As a member state, Romania’s regulations and compliance laws must fall in line with the broader union, meaning that companies have significantly less startup barriers when setting up BPO or ITO offices. Apart from easier setup, this gives companies a much safer framework and infrastructure for financial transactions, as well as access to many of the same financial services and banks available across the West.

We asked one of the local companies what are their thoughts on the Romanian IT sector future and how is the COVID-19 disrupting their business model:

“This highly competitive industry sometimes forces us to ignore the long-term strategy and focus on the quick opportunities. The biggest risk is that we won’t see a lot of Romanian products competitive at global scale any time soon, but definitely in almost every successful project launched today around the World there is at least one Romanian engineer in the team. We give a lot of attention to our Research and Innovation department and we try to keep the right balance between outsourcing and internal products development (chasing our dreams). Regarding the COVID-19 disrupting our business, we just practiced what we preach, we used our entire digital offering on ourselves and we were able to completely switch into remote work during lunch break” says Anamaria POPA, General Manager of Soft Galaxy.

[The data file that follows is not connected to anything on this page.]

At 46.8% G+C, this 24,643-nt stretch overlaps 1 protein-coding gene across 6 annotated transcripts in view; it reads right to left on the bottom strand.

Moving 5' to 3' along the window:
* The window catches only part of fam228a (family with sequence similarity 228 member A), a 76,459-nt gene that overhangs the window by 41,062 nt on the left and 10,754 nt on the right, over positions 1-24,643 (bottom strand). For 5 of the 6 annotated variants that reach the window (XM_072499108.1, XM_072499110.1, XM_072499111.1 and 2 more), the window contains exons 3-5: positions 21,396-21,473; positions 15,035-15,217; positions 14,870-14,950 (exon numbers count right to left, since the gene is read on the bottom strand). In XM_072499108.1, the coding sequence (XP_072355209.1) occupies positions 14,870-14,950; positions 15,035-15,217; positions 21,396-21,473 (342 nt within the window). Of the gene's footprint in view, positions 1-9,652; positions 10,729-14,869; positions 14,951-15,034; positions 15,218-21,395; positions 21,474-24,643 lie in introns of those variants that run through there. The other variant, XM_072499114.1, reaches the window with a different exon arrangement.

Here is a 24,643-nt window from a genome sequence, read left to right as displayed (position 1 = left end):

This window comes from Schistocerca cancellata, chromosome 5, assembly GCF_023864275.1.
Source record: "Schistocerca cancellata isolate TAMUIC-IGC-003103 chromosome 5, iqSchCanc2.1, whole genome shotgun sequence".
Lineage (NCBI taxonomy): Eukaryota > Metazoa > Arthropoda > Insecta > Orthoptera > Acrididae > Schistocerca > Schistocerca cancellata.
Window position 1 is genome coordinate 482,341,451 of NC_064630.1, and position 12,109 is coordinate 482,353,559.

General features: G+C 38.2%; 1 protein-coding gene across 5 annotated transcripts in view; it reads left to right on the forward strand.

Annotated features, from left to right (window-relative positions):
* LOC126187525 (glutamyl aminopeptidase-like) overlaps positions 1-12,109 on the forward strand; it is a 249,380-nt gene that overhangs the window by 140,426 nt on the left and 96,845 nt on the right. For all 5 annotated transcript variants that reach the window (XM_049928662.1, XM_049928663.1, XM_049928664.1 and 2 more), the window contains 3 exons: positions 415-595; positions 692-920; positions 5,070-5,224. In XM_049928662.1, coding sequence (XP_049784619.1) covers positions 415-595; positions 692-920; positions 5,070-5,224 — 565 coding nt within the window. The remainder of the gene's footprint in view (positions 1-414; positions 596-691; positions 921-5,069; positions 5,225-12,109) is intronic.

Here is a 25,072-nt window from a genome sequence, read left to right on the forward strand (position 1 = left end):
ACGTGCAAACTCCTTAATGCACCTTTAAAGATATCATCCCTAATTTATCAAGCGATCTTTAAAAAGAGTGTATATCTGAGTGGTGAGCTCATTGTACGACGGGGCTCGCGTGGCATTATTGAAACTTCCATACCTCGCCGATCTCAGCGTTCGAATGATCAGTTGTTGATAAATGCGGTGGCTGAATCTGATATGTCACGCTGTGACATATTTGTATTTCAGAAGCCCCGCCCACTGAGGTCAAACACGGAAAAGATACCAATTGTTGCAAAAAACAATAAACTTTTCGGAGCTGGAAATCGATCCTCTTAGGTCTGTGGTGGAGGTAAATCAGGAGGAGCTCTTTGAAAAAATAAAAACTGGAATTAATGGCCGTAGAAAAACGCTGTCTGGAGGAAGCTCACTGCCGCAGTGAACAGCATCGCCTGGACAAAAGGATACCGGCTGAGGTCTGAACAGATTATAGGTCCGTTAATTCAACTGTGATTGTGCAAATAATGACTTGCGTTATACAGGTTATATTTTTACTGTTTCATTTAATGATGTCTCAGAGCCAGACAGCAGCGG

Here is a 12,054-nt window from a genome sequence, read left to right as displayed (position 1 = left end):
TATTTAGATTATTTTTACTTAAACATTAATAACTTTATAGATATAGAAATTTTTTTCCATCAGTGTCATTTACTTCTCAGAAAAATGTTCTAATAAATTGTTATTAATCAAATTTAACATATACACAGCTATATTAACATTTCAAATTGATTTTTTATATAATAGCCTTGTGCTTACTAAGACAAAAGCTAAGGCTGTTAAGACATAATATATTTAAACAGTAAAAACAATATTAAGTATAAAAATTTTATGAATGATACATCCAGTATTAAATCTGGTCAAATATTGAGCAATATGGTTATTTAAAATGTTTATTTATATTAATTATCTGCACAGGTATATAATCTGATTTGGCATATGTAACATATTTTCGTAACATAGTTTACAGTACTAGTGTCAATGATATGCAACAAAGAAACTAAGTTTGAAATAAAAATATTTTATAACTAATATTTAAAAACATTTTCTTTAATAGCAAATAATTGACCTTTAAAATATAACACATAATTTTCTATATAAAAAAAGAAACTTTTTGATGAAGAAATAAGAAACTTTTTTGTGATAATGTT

It is not enough for the professionals out there (in institutes, universities, private companies, innovators and entrepreneurs) to press ahead with their work, they need to stand together and promote the Romanian excellence in research and education.

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Vasile Blaga, MEP: I am convinced that the firm measures adopted by the EP against Covid-19 will not stop here. The EPP Group is already working on a strategy for the rapid recovery of the post-crisis economy

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© Vasile Blaga/Facebook

Vasile Blaga, MEP (PNL, PPE) told caleaeuropeana.ro that the EPP group in the European Parliament is already working on a “very clear strategy” for managing the current crisis generated by the new coronavirus, but also for the rapid recovery of the post-crisis European economy,

The unanimous vote of the European Parliament last week on proposals from the European Commission for the management of the European health crisis shows that the hesitant response at the outbreak of the COVID 19 pandemic was an accident, explains MEP Vasile Blaga, adding that “the answer came to correct the rather timid initial reaction of the European executive in the beginning of this challenging crisis for Europe and all the other states around the world ”.

The 37 billion euros  (part of the Corona Initiative) allocated to the Member States through the vote in the European Parliament will be directed towards health systems, local communities, small and medium-sized enterprises and economy sectors seriously affected by this crisis.

“The European Union means, first and foremost, solidarity – for better and for worse, and those who support the opposite are either not aware of what is being done at EU level, or have an interest in destabilising the Union,” says Blaga.

The vote in the European Parliament was also aimed at reallocating 800 million euros from the Cohesion Fund in 2020 to cover emergencies in the medical systems of the EU member state

“I am convinced that the measures will not stop here. The EPP group is already working on a very clear strategy for managing the current crisis, but also for the rapid recovery of the economy once the public health crisis is over. There are countless proposals and projects in progress that will help us all overcome this unprecedented crisis in recent history,” adds Vasile Blaga.